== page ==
g. A wavelength is the distance in space occupied by one cycle of a radio wave for a given
period. Wavelengths vary from a few hundredths of an inch at extremely high frequencies, to many
miles at extremely low frequencies. Wavelengths are, however, expressed in meters. For wave 1 in
Figure 1-3, the distance between paints A and E or points B and F is one wavelength.
h. Waves 1 and 2 both have the same wavelength, but different amplitudes. The height of a
wave crest above the reference line is called the amplitude of the wave, which indicates the magnitude
of energy the wave transmits. A continuous series of waves, having the same amplitude and
wavelength, is called a wave train.
i. The number of cycles of a wave train in a unit of time is called the frequency of the wave
train and is measured in hertz (Hz). The frequency of both waves 1 and 2 is four cycles per second. To
honor the German physicist Heinrich Hertz, the term Hz was designated for use in lieu of the term
"cycles per second" when referring to the frequency of radio waves. The frequency of household current
is 60 Hz. The frequency of Army tactical radios is in the millions-of-Hz range.
2. Electromagnetic spectrum. The term spectrum is used to designate the entire range of
electromagnetic waves arranged in the order of their frequencies. Figure 1-4, page 1-6, illustrates the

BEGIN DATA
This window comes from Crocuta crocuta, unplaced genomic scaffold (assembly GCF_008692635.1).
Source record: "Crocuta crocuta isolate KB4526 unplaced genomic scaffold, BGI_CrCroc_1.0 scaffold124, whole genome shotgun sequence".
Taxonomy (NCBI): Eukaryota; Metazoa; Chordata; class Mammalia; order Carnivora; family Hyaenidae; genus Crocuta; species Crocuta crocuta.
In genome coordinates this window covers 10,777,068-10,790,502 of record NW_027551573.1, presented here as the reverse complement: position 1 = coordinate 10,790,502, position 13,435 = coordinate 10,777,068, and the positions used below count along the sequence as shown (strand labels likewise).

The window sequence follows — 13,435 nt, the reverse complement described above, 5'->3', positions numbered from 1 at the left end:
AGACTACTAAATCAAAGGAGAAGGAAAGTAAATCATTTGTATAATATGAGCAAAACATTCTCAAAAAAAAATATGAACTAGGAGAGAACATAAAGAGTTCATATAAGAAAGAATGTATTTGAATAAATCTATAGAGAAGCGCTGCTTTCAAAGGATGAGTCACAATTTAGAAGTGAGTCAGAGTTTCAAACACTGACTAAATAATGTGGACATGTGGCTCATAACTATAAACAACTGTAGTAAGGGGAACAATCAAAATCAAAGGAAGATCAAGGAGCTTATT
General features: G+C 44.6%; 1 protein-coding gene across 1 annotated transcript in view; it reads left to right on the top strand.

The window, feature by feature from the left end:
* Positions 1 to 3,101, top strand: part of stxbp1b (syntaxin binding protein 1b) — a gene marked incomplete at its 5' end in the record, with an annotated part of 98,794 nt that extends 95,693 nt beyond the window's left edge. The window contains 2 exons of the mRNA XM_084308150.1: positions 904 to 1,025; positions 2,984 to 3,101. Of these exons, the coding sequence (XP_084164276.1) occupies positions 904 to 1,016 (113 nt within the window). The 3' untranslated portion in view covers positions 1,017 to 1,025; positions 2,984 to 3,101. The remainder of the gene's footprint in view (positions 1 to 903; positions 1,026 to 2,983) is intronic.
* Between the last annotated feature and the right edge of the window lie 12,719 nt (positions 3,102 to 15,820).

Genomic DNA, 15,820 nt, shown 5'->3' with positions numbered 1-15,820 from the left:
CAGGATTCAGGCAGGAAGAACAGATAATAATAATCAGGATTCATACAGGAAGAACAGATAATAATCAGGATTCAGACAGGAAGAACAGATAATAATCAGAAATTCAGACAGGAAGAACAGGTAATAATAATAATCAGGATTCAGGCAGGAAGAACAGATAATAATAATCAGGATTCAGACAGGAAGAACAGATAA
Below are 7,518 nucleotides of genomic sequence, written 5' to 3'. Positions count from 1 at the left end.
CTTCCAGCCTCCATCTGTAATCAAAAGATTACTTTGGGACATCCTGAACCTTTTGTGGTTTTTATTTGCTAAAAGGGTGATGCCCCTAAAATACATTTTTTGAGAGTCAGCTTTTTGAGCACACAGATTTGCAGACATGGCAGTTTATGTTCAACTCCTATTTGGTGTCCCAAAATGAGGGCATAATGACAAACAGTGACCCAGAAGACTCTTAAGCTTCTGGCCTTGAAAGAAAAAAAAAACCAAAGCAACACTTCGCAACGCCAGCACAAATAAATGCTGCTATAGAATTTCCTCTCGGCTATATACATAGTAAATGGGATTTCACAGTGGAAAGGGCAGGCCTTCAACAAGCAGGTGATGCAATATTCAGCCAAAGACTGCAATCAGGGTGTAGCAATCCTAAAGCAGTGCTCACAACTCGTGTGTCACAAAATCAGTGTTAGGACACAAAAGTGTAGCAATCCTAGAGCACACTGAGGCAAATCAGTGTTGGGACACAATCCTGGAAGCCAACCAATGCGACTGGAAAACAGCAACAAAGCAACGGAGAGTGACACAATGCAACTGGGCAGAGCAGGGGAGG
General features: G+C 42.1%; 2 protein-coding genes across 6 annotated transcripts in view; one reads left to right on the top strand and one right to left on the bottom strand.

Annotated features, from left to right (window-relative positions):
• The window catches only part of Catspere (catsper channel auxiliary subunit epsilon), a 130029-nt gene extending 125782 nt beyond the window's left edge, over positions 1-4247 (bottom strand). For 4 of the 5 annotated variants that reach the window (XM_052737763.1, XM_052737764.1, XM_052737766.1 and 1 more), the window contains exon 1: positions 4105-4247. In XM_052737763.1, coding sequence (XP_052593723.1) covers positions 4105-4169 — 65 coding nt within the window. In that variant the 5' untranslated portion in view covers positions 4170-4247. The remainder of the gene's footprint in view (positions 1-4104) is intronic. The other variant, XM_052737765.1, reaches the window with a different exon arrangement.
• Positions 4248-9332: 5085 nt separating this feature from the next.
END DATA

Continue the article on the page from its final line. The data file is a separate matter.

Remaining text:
electromagnetic spectrum. As illustrated, the spectrum represents a continuous array of electromagnetic
waves arranged in the order of their frequencies. Note that the frequencies used for communications
range from very low frequencies (VLF) at 3 kHz through super high frequencies (SHF) at 30 GHz.
These frequencies are called radio frequencies (RF) Microwave signals are in the ultra high frequency
(UHF) through the extremely high frequency (EHF) range.
a. Only a small portion of the spectrum contains visible waves (light) which the human eye can
see. When you look at a rainbow, you see the various colors arranged in their order of frequency. The
electromagnetic field and electromagnetic energy are the means of receiving and transferring energy
from point to point. A radio antenna is used to radiate electromagnetic energy in the form of a radio
wave. Figure 1-5, page 1-7, shows a simple radio communications system. Generated radio waves are
radiated into space in all directions (omnidirectional) from the transmitting antenna, at the speed of light.
Another antenna receives the energy, or signal. Thus, an antenna is a conductor that either radiates or
collects electromagnetic energy.
b. The two fundamental fields associated with every antenna are an induction field and a
(1) The induction field is associated with the energy stored in an antenna. As an antenna
radiates electromagnetic energy, a magnetic field exists around it. Recall how your car radio responds
when you drive past a high voltage transmission line. This interference is caused by the magnetic
transmission line's field acting on your radio receiver. The induction field is considered a local field and
plays no part in transmitting electromagnetic energy.